Hemoptysis is the coughing of blood from a source below the glottis. It can range from a small amount of blood-streaked sputum to massive bleeding with life-threatening consequences due to airway obstruction, hypoxemia, and hemodynamic instability.
In a study of patients in primary care, the incidence of hemoptysis was found to be 1 case in 1000 patients per year. Massive hemoptysis occurs in around 5% to 15% of patients presenting with hemoptysis. The rate of bleeding is the most important factor determining mortality.
Various definitions of massive hemoptysis exist. A common definition is the expectoration of blood from a source below the glottis exceeding 600 mL of blood over a 24-hour period or 150 mL of blood (which may flood the lung dead space) over a 1-hour period. However, quantifying blood loss accurately can be a challenge.
Massive hemoptysis can also be defined by its clinical effect:
Airway compromise: obstruction, aspiration, hypoxemia, need for intubation
Requirement for blood transfusion.
Massive hemoptysis is a medical emergency and should be addressed immediately. Initial priorities are stabilization of the patient and protection of the nonbleeding lung.
Hemoptysis has numerous possible causes, including tracheobronchial, pulmonary parenchymal, and pulmonary vascular diseases. In the primary care setting, major causes are acute and chronic bronchitis, tuberculosis, lung cancer, pneumonia, and bronchiectasis.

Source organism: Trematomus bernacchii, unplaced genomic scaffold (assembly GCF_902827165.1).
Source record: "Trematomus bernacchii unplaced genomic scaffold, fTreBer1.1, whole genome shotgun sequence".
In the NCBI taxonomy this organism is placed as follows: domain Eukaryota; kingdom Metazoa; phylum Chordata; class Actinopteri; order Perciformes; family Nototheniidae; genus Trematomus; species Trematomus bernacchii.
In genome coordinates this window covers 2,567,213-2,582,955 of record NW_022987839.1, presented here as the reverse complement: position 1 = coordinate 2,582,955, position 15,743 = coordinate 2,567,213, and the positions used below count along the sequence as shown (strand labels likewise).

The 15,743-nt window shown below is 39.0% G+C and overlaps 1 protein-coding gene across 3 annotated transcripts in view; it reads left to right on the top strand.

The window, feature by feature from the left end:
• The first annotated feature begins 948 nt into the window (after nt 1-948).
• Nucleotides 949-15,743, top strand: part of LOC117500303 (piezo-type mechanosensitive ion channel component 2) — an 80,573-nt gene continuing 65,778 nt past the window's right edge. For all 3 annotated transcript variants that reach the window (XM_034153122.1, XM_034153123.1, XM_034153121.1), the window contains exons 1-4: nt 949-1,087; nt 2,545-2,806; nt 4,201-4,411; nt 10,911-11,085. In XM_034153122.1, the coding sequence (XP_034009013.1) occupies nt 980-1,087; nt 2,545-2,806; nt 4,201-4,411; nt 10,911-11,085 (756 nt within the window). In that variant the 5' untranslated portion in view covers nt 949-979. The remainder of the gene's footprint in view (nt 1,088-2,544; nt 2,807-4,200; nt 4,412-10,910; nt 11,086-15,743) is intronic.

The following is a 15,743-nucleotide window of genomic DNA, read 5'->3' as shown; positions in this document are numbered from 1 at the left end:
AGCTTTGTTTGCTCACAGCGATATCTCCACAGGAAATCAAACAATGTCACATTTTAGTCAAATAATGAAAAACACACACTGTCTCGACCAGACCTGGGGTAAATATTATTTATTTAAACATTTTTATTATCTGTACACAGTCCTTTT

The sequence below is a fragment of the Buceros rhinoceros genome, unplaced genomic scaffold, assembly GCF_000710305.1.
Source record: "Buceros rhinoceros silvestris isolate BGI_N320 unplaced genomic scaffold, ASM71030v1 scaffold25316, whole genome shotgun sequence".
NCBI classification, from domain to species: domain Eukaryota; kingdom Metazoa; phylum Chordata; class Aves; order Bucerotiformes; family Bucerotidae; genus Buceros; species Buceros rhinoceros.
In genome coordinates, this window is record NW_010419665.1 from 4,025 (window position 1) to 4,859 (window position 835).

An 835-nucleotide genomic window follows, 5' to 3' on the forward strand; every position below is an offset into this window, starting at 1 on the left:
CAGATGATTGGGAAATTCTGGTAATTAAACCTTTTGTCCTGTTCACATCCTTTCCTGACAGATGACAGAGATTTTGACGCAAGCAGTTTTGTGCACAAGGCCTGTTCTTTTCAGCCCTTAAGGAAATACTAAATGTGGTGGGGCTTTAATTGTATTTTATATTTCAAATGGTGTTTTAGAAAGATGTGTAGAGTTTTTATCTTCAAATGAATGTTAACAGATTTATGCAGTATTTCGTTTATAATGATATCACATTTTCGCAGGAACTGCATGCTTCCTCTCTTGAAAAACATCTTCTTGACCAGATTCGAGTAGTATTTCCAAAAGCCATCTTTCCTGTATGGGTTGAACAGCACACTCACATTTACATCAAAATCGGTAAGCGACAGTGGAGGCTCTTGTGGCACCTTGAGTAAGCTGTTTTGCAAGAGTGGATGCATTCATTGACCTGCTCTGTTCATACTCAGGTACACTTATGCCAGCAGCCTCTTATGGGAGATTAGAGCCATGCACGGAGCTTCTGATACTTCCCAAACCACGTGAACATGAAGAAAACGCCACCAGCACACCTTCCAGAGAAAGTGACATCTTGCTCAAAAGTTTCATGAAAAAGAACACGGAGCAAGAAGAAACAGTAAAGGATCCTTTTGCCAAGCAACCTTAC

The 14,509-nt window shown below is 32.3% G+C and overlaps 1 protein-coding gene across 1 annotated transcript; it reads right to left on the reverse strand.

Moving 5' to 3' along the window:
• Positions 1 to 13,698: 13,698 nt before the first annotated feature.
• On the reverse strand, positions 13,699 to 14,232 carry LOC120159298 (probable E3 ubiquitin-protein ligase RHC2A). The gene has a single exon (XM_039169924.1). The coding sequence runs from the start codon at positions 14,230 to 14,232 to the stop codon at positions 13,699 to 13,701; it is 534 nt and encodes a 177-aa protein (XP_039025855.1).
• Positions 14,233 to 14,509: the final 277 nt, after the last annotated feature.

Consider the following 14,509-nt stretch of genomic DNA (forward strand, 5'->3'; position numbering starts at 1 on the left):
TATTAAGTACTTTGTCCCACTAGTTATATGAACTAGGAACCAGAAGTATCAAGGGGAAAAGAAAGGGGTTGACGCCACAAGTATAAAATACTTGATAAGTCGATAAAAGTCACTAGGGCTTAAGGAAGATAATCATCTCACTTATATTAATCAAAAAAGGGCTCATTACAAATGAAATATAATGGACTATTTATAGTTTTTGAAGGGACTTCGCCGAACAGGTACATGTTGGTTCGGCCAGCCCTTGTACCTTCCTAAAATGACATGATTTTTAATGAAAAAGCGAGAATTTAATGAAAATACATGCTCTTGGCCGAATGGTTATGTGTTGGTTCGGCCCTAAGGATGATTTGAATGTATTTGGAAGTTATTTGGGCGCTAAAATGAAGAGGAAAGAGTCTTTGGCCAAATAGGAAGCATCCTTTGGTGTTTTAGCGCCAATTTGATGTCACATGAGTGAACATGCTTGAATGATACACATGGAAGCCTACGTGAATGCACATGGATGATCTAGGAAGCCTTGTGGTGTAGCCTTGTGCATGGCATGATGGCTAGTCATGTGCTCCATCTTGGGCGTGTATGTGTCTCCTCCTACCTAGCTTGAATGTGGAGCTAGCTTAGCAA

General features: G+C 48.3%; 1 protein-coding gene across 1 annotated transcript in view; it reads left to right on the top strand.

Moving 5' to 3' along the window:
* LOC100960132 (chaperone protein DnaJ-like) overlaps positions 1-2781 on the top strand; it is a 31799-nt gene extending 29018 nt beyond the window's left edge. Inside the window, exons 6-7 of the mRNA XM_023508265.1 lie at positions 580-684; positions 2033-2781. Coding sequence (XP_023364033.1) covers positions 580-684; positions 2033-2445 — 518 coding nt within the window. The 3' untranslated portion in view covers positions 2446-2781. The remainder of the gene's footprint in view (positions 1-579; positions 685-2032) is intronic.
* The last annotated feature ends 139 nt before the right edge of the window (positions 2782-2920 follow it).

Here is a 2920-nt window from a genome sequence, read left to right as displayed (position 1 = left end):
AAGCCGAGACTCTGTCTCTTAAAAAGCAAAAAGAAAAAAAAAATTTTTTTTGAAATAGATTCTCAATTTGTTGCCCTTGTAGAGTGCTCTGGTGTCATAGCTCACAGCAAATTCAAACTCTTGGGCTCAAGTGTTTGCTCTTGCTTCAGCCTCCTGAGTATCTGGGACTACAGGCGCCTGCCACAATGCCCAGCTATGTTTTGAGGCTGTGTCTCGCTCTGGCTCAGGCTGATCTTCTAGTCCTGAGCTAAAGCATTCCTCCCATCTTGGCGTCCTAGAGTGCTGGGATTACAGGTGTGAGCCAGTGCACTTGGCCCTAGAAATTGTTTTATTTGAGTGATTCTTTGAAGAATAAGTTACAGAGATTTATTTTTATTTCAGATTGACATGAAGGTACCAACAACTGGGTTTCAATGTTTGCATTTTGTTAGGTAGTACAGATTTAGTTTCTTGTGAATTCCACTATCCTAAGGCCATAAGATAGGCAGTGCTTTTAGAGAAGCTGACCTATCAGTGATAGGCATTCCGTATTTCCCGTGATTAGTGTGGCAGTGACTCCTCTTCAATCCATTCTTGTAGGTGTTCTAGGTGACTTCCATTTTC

Pseudohemoptysis versus hemoptysis
The initial diagnostic evaluation should aim to differentiate between hematemesis (i.e., the vomiting of blood), pseudohemoptysis (i.e., the coughing of blood from a source other than the lower respiratory tract), and hemoptysis. Pseudohemoptysis can occur when:
Hematemesis is aspirated into the lungs
Bleeding from the upper airway or the mouth stimulates a cough reflex
Material is expectorated that looks like blood but is not (e.g., Serratia marcescens infection).
Characteristically, hemoptysis tends to be indicated by bright red, frothy sputum that is alkaline.
Blood from extrapulmonary sources tends to be darker, may have admixed food particles, and is acidic. The exception is when brisk bleeding in the gastrointestinal tract overcomes the acidic environment of the stomach.
Bleeding from the posterior nasal passage or nasopharynx may mimic hemoptysis without obvious epistaxis. Examining the oral and nasal cavities can provide important clues to the source of the bleeding (e.g., telangiectasia in the mouth or nose, etc.).
- Acute bronchitis
- Chronic bronchitis
- Pulmonary tuberculosis
- Lung abscess
- Primary lung cancer
- Lung metastasis
- Anticoagulants, thrombolytic agents
- Toxic inhalation
- Pulmonary thromboembolism
- Mitral valve stenosis
- Left ventricular failure
- Disseminated intravascular coagulation
- Endobronchial and pulmonary mucormycosis
- Endobronchial carcinoid
- Aspiration of foreign body
- Aspiration of gastric contents
- Tracheoesophageal fistula
- Bronchial telangiectasia
- Airway trauma
- Dieulafoy disease
- Thoracic endometriosis
- Pulmonary artery aneurysm
- Fat embolism
- Tumor thromboembolism
- Arteriovenous malformation
- Pulmonary hemorrhagic syndromes
- Granulomatosis with polyangiitis (formerly Wegener granulomatosis)
- Systemic vasculitis
- Congenital heart disease
- Tricuspid endocarditis
- Bronchogenic cyst
- Factitious hemoptysis
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